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Cystic Fibrosis

Clinical Features, Mode Of Inheritance, Treatment, The Cystic Fibrosis Gene And Cftr Protein, Cystic Fibrosis Dna Testing And ScreeningLaboratory Diagnosis

Cystic fibrosis (CF) is one of the most common genetic diseases and one of the best known to the general public. There are approximately one thousand new cases of CF in the United States every year, and approximately thirty thousand people in the country are currently affected. In many ways, it has come to be viewed, along with sickle-cell disease, as a prototypical recessive genetic disorder, one that can teach us a great deal about the molecular basis of disease, population genetics, and delivery of genetic screening services.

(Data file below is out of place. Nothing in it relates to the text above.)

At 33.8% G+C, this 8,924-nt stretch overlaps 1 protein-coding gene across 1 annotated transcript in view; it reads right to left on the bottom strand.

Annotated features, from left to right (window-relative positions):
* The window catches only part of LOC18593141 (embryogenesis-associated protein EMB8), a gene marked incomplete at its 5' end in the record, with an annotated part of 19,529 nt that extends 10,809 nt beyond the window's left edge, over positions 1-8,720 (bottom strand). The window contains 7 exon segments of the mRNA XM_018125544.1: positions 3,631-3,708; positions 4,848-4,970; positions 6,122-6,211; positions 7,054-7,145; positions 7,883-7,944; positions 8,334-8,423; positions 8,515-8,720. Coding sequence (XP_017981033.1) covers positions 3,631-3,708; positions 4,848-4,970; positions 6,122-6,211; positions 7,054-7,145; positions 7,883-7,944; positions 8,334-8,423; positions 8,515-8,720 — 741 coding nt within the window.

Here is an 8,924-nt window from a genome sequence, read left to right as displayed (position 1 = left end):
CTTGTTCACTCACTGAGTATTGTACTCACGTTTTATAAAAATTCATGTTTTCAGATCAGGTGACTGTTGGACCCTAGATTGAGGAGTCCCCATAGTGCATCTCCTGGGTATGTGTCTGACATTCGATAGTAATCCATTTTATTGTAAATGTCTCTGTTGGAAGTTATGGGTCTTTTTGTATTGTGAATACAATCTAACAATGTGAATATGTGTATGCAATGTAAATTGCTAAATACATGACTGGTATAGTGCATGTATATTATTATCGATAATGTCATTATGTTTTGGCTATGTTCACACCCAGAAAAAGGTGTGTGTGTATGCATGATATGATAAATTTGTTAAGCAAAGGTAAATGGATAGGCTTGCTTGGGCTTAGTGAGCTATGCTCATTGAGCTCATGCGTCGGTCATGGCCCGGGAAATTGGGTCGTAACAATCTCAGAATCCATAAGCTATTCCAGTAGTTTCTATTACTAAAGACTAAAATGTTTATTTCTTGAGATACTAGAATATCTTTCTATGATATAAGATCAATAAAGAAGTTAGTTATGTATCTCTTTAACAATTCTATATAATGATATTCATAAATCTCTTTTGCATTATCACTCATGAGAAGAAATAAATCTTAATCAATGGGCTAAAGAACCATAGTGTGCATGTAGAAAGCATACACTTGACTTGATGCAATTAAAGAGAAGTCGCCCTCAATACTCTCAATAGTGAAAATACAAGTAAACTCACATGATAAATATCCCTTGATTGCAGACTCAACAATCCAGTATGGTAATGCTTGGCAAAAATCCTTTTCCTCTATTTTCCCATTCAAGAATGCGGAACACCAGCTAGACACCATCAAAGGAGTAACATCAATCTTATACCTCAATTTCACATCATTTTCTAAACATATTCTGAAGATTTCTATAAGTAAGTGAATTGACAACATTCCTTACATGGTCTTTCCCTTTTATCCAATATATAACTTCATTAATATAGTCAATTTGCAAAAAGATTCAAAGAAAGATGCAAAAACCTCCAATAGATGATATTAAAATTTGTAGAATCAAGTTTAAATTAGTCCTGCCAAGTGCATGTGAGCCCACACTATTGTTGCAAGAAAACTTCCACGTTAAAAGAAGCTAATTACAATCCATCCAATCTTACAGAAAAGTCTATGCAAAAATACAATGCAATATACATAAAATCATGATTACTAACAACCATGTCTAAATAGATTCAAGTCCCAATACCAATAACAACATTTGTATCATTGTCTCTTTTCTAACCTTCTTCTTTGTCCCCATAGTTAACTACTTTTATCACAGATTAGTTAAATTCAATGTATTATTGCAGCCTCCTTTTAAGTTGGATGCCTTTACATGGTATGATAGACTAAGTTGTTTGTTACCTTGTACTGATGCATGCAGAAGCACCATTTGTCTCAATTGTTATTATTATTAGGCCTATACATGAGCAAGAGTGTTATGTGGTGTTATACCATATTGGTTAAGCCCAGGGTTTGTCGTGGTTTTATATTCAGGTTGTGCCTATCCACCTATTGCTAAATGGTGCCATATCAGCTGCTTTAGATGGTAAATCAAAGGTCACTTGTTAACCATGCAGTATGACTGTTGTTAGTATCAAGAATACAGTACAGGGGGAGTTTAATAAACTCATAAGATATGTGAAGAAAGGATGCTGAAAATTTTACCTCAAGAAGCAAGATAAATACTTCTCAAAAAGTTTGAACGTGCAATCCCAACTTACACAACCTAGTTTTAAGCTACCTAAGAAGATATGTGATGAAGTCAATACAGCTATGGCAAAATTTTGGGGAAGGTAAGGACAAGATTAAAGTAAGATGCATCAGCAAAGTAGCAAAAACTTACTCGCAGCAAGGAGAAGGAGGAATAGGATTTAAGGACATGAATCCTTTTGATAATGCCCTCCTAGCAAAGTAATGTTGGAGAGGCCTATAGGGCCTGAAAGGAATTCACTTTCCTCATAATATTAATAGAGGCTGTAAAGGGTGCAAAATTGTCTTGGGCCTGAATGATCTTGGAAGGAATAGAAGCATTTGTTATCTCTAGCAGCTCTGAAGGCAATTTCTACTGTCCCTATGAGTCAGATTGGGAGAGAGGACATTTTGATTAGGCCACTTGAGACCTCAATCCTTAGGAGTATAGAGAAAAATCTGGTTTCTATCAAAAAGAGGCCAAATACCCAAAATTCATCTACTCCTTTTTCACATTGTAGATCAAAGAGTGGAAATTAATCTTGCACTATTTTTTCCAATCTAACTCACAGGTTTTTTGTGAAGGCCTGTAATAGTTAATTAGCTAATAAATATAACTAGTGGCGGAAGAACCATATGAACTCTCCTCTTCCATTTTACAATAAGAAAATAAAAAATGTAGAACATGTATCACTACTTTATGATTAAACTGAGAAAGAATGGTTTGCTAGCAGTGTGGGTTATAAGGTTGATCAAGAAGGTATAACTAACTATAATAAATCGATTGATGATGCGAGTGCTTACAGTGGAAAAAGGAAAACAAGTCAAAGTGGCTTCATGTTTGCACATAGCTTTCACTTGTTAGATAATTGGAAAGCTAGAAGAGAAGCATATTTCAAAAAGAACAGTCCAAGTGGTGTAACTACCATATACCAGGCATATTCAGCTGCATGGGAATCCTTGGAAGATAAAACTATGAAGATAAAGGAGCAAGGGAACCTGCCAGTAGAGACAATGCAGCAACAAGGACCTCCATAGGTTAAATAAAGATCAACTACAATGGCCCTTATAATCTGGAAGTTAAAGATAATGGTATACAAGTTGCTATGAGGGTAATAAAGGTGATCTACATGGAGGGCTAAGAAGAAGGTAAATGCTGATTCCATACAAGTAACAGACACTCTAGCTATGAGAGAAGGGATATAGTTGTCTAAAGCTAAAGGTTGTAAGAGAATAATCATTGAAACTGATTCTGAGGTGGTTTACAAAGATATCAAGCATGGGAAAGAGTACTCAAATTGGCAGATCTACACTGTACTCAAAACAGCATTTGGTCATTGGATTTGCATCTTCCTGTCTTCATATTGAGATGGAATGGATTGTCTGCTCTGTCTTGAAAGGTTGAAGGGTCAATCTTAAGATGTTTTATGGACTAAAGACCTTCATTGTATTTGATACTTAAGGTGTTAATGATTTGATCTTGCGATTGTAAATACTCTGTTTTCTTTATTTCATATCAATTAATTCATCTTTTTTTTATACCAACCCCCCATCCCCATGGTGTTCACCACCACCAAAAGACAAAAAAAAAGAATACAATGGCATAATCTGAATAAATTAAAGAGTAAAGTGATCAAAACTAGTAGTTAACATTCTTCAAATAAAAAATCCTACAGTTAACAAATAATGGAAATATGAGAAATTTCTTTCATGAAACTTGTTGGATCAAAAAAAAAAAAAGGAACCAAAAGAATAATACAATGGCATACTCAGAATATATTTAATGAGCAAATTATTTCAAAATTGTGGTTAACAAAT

Since the clinical symptoms of CF are so varied, diagnosis is aided by laboratory tests. For many years the only definitive test available was sweat chloride analysis, which detects and quantifies the abnormally high salt concentrations in the sweat of CF patients. Since the causative gene was discovered in 1989, as described below, patients can now also be diagnosed by DNA testing, which detects mutations in the gene.

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Medicine EncyclopediaGenetics in Medicine - Part 1